LANCASTER, N.H. — Walt Havenstein is one of the most popular candidates in the country -- just not with voters in his home state.

But even as he's consistently trailed incumbent New Hampshire Gov. Maggie Hassan (D) by double digits, big names in his own party can't be seen with him often enough: his campaign has featured regular trail appearances by a series of nationally prominent Republicans, including Gov. Bobby Jindal of Louisiana, Sen. Rand Paul (R-Ky.), Rep. Mike Rogers (R-Mich.), Gov. Rick Perry of Texas, Gov. Mike Pence of Indiana and Gov. Chris Christie of New Jersey — who has visited New Hampshire four times this year.

For most of them, Election Day 2014 won't mark their last visit to the Granite State. New Hampshire's first-in-the-nation primary status seems to have been a boon to both underdog Senate candidate Scott Brown and Havenstein, who has regularly stumped with leading 2016 hopefuls even as his campaign has trailed by 10-20 points or more this year.

Havenstein himself says there is "no secret” to bringing such heavyweights to New Hampshire. “To a certain degree it’s about me but it’s also about what they see as they important for the state of New Hampshire — and I’m grateful for all the support I’ve got,” he said Friday, as he appeared with Christie at a Veterans of Foreign Wars post.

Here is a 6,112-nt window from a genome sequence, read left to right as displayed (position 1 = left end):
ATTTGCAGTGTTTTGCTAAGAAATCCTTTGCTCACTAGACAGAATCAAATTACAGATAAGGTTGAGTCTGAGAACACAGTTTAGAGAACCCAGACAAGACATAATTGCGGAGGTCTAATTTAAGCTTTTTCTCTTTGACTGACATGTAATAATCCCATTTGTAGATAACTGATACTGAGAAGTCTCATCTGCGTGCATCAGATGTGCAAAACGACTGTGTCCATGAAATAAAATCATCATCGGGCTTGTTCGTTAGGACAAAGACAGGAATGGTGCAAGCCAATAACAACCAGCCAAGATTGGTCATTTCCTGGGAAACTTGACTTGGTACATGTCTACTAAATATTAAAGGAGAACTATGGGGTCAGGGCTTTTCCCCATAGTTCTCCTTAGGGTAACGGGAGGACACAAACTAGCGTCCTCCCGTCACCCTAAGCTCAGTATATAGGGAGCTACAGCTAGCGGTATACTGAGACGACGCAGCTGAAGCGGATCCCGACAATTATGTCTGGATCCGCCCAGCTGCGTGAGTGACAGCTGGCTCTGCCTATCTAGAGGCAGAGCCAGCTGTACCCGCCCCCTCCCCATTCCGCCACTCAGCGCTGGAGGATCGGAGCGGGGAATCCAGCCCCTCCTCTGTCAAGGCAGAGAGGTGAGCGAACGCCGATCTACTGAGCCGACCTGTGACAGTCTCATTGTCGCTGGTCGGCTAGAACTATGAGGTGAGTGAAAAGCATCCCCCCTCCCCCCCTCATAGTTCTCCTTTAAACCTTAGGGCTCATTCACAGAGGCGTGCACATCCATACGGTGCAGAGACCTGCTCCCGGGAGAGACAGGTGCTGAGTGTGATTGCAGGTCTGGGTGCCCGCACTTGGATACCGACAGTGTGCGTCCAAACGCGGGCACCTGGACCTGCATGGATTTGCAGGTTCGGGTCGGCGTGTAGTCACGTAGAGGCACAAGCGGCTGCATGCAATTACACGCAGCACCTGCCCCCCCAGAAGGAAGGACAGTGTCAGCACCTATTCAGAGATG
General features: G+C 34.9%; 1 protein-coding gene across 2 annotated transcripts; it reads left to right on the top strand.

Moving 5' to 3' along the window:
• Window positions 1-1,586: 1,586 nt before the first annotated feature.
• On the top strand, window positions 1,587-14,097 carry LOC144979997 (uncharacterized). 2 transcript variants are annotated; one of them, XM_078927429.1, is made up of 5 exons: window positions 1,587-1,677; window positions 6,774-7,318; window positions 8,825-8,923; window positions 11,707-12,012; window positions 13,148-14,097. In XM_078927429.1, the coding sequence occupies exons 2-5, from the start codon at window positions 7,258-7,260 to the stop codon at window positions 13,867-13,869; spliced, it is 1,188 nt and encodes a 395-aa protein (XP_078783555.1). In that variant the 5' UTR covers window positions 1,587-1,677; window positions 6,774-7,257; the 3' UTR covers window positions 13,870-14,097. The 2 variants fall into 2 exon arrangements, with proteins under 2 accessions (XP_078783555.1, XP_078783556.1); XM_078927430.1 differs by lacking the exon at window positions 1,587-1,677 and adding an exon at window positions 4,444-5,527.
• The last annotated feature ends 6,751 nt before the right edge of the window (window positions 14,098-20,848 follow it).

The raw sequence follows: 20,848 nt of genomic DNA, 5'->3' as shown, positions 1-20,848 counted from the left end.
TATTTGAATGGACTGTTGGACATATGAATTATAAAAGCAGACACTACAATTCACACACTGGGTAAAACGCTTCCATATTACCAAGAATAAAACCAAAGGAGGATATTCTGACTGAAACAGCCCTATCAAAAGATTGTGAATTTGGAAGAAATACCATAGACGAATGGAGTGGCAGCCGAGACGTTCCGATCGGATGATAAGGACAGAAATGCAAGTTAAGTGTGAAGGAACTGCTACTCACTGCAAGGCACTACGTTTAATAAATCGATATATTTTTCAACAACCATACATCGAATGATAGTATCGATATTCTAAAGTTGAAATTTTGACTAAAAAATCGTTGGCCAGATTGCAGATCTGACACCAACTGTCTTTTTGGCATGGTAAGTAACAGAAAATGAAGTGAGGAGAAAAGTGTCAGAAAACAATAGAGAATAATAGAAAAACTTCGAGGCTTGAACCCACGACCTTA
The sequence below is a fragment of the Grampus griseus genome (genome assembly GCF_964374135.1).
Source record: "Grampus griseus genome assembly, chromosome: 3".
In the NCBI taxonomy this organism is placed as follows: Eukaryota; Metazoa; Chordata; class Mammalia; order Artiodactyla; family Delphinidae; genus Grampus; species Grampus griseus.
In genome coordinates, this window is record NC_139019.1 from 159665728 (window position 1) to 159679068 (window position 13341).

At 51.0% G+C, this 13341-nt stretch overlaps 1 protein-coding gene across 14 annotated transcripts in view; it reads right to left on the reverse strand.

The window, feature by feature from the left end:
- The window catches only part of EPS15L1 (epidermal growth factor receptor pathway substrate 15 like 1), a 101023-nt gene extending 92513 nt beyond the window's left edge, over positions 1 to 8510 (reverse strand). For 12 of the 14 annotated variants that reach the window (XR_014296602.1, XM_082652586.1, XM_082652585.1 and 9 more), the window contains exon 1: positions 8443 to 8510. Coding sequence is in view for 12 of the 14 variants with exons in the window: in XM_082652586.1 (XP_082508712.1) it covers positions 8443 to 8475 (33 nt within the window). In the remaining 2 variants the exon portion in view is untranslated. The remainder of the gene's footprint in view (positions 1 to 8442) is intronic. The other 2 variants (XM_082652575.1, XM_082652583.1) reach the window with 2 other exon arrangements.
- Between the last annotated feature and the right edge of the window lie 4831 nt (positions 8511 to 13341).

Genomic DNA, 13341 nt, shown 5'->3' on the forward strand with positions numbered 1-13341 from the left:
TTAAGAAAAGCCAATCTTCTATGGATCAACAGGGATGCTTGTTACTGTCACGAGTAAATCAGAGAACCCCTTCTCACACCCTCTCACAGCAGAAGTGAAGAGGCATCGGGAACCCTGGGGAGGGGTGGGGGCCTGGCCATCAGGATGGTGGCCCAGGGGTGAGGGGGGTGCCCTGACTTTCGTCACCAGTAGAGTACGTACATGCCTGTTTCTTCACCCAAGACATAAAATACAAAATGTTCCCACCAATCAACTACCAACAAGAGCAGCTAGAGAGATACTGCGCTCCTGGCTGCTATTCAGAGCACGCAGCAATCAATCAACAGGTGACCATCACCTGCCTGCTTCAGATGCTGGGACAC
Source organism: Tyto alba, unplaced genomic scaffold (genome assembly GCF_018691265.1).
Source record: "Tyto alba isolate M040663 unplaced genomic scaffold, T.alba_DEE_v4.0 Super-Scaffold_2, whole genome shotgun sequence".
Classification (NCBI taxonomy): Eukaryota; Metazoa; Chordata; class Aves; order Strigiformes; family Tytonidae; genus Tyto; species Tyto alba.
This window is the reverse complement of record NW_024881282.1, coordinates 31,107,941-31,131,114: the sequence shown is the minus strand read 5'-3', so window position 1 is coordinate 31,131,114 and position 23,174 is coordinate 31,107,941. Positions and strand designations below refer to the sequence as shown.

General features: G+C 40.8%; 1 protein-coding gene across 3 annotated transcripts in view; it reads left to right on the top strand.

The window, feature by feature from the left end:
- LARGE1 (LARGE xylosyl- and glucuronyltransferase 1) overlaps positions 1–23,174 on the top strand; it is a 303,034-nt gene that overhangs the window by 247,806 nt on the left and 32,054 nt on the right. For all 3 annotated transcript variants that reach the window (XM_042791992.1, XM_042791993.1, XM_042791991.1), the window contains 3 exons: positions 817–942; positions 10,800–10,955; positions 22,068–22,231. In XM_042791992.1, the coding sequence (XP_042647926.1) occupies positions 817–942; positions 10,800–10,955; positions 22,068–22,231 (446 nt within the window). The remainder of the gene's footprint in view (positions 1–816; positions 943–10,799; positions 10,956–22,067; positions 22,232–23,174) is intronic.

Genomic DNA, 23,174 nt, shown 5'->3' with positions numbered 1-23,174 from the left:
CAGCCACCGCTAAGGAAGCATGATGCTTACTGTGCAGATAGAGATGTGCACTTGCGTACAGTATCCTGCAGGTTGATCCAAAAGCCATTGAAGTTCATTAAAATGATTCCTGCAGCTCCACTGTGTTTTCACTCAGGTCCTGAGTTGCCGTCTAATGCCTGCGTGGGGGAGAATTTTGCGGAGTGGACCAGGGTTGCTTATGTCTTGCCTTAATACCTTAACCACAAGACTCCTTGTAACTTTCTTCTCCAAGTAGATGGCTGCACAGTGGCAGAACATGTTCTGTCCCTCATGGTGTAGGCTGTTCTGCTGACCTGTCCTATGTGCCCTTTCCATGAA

Christie, who's been criss-crossing the nation stumping for GOP governors as head of the Republican Governors Association this year, dismissed any suggestion his New Hampshire visits represented any sort of attempt to raise his profile there ahead of 2016 bid.

“The reason I’m campaigning for Walt is that I think he has a great chance to win — and he’s a great candidate. There’s other good candidates, [but] I’m not going to be able to campaign for them because there’s only 24 hours in a day and 25 days yet,” the New Jersey governor told reporters after Friday's event, just before heading out to purchase a bottle of maple syrup with Havenstein.

Christie also said he will return to New Hampshire “definitely at least once” before Election Day -- and said he was looking to return after Nov. 4.

“I’m going to hope to come up here to work with the governor-elect and getting his government together and giving the best advice I can,” he said.

“Beyond that, who knows? It’s a beautiful place.”